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Author Topic: Another "hot" topic  (Read 833 times)
Gordie Allen
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« on: July 02, 2013, 05:04:01 PM »

My bus has not made any long trips (>20mi) since I brought in home in Feb 2012.  I bought a new dash with all new gauges.  The temp gauge is electric of course, so I put a mechanical temp gauge in the engine compartment.  On the 20 mile drive I found the electric gauge read 120 while the mechanical gauge read 180.  So, I'm thinking more resistance (as in long wire) means lower reading.  Any suggestions on getting the right sending unit?
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Augusta, MI
1956 4104
DD 671
Timkar
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« Reply #1 on: July 04, 2013, 06:55:43 AM »

Just wondering if you got this resolved? Possibly try using larger wire from rear to front gauge...
HTH....Tim
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Cawston, British Columbia
Len Silva
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« Reply #2 on: July 04, 2013, 07:40:23 AM »

Wire size should not be a factor, 18 ga. should be plenty.

A good ground connection between the engine and gauge panel.

Be sure you have the proper sender.

Be sure you have a good source of voltage to the gauge.

Do not use any sealant when installing the sender.

Typically, any of those problems except the wrong sender will cause the gauge to read high, not low.
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chart1
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« Reply #3 on: July 04, 2013, 04:43:09 PM »

My electrical gauge in the dash reads about 15 degress lower than the mechanical in the engine compartment. The mechanical gauge is right on mine. 
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1976 MCI 8
8v71/740auto
8" roof raise
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« Reply #4 on: July 04, 2013, 07:33:18 PM »

How good is the new dash board dedicated ground?  Is each gage dedicated grounded?  Engine to chassis ground? Sometimes some senders do not work right if the "hot" wire is too long--to little or too much resistance.  HB of CJ (old coot)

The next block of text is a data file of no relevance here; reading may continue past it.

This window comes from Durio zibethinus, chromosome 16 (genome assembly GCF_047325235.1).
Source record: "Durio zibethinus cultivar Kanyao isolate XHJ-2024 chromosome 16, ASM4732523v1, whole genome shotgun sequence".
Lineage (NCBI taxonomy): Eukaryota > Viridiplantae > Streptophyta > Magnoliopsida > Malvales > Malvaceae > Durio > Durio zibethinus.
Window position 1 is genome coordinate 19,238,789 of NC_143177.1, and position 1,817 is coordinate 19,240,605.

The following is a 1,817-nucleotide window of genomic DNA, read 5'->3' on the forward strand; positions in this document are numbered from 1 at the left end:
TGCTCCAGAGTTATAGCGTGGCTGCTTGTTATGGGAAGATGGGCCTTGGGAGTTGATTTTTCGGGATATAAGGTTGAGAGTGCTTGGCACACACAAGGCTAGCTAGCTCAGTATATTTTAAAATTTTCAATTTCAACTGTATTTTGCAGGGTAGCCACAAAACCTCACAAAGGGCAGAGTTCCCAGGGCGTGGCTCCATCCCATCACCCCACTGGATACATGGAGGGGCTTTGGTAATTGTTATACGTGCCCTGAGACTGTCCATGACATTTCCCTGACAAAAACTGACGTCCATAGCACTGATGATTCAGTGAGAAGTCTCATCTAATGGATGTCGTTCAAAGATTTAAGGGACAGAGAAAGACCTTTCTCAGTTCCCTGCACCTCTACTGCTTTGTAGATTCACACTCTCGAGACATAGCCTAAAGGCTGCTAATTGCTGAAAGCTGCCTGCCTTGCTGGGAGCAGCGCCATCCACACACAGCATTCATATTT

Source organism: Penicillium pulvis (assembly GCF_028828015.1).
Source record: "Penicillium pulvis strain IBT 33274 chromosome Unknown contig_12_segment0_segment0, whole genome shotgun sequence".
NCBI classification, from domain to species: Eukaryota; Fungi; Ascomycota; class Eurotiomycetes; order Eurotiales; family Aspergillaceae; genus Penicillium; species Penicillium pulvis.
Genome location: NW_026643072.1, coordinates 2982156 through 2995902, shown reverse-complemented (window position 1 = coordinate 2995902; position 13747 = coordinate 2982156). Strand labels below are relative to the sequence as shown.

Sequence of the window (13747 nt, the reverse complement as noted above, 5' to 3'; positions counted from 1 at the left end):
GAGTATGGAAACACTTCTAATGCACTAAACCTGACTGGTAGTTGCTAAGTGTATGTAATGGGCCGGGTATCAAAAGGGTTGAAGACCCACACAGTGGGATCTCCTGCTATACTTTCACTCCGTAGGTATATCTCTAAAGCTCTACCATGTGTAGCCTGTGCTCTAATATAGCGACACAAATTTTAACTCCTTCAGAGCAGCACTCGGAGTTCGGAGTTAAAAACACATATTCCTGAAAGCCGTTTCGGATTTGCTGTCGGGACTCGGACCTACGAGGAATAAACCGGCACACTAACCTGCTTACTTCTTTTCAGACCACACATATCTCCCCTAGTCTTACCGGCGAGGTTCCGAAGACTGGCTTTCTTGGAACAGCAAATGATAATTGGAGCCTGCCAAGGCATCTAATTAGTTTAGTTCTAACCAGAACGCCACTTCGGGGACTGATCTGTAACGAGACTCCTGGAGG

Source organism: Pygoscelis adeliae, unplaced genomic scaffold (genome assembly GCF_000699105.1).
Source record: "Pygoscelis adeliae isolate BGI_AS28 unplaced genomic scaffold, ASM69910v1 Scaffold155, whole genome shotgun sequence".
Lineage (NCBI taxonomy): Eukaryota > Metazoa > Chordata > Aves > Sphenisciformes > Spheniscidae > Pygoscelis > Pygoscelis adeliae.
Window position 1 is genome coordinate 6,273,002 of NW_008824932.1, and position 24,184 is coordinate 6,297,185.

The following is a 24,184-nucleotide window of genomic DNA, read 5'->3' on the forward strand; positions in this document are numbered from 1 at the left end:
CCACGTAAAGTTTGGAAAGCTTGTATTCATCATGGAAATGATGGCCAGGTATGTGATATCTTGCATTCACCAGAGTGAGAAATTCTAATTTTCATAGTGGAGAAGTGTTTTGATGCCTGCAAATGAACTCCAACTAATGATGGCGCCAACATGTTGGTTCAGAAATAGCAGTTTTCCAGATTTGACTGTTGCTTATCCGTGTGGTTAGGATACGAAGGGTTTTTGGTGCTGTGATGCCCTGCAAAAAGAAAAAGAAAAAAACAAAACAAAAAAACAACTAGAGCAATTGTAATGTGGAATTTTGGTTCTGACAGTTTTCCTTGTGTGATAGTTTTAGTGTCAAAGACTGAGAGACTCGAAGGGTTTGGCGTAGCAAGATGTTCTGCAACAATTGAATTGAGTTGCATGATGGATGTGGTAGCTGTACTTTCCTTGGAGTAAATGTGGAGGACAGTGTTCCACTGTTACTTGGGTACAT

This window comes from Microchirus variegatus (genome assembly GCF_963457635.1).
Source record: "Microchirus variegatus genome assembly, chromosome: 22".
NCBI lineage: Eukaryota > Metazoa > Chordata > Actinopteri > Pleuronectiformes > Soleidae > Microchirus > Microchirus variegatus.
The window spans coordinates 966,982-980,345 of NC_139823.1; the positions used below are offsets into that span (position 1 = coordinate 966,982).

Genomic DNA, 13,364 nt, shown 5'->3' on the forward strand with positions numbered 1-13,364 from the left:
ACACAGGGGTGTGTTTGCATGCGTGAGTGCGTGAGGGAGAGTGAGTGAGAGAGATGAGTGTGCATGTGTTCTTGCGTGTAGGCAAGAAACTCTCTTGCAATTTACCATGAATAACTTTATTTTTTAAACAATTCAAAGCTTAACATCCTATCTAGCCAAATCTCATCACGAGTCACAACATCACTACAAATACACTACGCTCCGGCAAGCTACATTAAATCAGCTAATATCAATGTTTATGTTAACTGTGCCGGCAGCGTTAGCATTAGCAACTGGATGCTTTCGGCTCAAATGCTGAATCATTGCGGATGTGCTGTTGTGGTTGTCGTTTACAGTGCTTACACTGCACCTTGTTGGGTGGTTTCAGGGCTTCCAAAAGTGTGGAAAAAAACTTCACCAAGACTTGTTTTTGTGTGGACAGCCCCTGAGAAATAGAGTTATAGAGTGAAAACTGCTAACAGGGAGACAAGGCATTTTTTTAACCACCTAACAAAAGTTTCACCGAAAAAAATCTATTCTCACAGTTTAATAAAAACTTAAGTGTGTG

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Gordie Allen
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« Reply #5 on: July 04, 2013, 07:54:24 PM »

Thanks for the replies.  I bought a complete custom dash from Custom Instrument Panels (CIP), built to fit my 4104 dash pedestal.  The entire dash (8 gauges, 8 switches, back lit switches) was pre-wired, labeled and color coded from the builders.  I also got sending units for each gauge, so I assumed the gauges and sending units are matched.  I gutted the driver's panel and put in three 12 fuse blocks with 4 ground posts each.  Each fuse block has its own 8 ga. ground wire less than 6 in. in length.  I cleaned the threads in the thermostat with a round wire battery brush and installed with no sealer, tape, etc.  I guess I'll pull the  sender and call CIP to see if I have the right one or if it's defective.  Thanks for the input.
Gordie
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Augusta, MI
1956 4104
DD 671
Len Silva
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« Reply #6 on: July 05, 2013, 07:12:37 AM »

You should be able to find a resistance chart online from the gauge manufacturer.  With that, an ohmmeter will quickly find the problem.  Here is one for VDO http://www.nsifleet.com/pdf/TemperatureResistanceChart.pdf
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Hand Made Gifts

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